The ocean has a fundamental and critical bearing on our food security and economic future; however, human activities on the planet are significantly affecting our ocean and can bring about disastrous consequences on our food security and sustainable development.
The incidence of illegal unreported and unregulated (IUU) fishing in our zone remains of great concern as this abhorring practice continues with its sophistication and multinational criminal operations. We do maintain high expectations that through the support of the international community we can combat this illegal activity that threatens the sustainability of our fish stocks and deprives our people of the potential economic benefits.
To reverse already notable trends towards the disappearance of key tuna species that were once thought inexhaustible, Leaders of the Pacific countries that are Parties to the Nauru Agreement (PNA) signed early this year the Koror Declaration agreeing to introduce further conservation measures to protect key tuna stocks. One of the measures agreed to is to close off additional high seas areas to purse seine fishing by vessels licensed to fish in our PNA waters.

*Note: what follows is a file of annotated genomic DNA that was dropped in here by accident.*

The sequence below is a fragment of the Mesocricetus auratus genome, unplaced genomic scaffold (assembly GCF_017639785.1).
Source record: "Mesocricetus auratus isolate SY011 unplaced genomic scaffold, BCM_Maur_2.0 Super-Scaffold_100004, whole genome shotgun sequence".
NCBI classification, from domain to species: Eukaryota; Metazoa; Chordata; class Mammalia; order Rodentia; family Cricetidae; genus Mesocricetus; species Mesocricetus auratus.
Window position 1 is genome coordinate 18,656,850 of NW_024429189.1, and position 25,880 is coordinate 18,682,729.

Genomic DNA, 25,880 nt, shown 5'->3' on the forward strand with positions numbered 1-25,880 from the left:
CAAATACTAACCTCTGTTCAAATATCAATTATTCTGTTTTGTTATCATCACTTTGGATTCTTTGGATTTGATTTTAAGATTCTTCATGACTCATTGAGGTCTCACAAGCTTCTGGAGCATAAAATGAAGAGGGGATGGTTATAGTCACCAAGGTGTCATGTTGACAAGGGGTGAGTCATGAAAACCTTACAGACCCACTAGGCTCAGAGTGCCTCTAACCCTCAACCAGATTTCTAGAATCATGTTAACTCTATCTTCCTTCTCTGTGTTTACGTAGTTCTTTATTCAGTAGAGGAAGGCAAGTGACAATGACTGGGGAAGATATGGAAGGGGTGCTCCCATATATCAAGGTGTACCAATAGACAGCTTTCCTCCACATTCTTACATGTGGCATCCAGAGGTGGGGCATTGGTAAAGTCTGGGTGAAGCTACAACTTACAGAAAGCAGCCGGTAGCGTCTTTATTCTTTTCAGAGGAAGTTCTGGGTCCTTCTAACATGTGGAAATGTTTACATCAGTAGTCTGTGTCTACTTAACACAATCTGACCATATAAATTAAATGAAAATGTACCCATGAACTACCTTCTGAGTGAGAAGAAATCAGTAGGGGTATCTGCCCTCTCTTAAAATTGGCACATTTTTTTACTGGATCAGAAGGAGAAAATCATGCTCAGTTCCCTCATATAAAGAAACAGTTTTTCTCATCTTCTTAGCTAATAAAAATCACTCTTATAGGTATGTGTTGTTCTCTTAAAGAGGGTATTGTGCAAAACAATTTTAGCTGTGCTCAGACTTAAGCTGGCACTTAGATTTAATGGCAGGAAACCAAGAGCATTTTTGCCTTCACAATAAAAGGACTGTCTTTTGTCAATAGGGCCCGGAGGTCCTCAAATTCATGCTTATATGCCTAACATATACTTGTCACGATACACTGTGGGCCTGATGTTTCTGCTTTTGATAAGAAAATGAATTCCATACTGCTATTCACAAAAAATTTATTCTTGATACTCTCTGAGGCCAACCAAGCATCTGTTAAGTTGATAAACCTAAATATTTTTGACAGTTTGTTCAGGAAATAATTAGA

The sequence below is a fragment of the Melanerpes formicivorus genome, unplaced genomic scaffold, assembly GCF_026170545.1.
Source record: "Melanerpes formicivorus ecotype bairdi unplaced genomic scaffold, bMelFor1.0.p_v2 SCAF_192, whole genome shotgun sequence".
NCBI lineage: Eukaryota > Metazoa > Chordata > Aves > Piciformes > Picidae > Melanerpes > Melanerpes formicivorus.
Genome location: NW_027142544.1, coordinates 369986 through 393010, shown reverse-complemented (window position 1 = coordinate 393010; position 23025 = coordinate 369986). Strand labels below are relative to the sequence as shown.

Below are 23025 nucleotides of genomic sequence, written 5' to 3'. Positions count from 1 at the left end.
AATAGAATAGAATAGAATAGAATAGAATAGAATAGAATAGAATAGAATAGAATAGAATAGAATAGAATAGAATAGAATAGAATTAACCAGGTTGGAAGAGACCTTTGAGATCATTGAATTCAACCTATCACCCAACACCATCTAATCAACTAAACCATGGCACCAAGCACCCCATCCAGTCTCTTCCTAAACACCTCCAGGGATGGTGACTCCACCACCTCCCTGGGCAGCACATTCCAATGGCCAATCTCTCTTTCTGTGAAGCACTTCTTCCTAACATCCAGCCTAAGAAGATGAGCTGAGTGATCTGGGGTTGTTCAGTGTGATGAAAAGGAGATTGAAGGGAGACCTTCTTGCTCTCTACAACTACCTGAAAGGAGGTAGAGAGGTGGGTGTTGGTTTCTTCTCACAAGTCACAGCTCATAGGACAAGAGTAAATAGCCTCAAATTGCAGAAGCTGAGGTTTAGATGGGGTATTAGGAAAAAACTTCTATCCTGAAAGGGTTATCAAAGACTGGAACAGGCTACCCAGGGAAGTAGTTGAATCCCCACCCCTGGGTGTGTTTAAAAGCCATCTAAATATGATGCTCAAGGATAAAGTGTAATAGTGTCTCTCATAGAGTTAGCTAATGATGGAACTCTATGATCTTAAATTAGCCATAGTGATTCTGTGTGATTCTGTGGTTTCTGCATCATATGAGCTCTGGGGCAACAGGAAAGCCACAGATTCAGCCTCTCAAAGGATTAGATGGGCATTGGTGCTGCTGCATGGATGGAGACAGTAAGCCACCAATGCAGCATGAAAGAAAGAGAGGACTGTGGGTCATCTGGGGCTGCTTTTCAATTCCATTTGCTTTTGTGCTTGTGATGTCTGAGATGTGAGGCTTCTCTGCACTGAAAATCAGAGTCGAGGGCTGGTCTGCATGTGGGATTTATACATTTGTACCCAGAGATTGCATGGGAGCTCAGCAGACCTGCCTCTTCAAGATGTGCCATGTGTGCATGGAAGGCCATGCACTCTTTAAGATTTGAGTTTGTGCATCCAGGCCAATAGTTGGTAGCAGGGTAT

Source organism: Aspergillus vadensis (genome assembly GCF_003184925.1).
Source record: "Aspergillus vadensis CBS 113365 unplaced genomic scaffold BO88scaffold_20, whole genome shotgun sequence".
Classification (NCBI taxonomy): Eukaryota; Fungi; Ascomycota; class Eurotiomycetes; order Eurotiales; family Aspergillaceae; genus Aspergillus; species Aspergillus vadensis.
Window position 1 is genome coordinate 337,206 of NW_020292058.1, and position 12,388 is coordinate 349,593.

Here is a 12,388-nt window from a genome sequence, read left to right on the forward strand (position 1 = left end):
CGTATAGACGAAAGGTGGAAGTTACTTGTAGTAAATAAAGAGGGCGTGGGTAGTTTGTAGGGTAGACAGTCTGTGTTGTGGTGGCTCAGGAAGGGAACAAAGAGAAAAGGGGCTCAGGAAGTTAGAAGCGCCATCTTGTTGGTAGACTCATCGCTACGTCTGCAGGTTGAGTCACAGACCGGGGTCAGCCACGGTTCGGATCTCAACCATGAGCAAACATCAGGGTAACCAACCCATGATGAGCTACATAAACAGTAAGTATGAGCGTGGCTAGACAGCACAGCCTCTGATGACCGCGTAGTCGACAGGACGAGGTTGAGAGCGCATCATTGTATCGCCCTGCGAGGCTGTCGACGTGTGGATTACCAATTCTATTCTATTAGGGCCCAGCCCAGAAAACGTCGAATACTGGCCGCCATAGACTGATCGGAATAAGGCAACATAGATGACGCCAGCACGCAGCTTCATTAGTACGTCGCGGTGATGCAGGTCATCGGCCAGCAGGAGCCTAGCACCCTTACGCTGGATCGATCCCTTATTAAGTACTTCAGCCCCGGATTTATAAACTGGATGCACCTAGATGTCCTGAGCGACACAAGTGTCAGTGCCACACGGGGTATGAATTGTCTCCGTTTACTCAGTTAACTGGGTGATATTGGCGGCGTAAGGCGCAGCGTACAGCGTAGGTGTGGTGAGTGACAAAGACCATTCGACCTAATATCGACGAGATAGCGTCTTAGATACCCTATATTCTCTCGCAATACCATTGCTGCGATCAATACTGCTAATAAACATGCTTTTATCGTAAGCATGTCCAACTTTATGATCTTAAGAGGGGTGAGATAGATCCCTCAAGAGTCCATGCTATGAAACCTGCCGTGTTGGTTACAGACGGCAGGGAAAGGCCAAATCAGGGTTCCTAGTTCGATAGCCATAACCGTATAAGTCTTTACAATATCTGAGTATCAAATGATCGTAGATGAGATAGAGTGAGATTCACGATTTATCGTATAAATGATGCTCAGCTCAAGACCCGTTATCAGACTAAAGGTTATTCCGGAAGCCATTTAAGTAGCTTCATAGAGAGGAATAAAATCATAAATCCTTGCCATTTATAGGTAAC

Micronesia is fully committed and will work with its PNA members and the wider international community to ensure the sustainability of our tuna resources. We will hold those accountable through internationally agreed mechanisms to prevent, deter and eliminate IUU fishing in our waters and the WCPO region.
Our oceans and our EEZ are getting a great deal of international attention because of the potential for economic exploitation and we assign the highest priority to having greater economic participation in all its aspects. Increased economic participation is a major goal for all countries in the Pacific with considerable marine resources - not just Micronesia. But our participation in the exploitation of our own marine resources for economic development is held back by a lack of experience and because much of our basic infrastructure still needs to be supported and developed.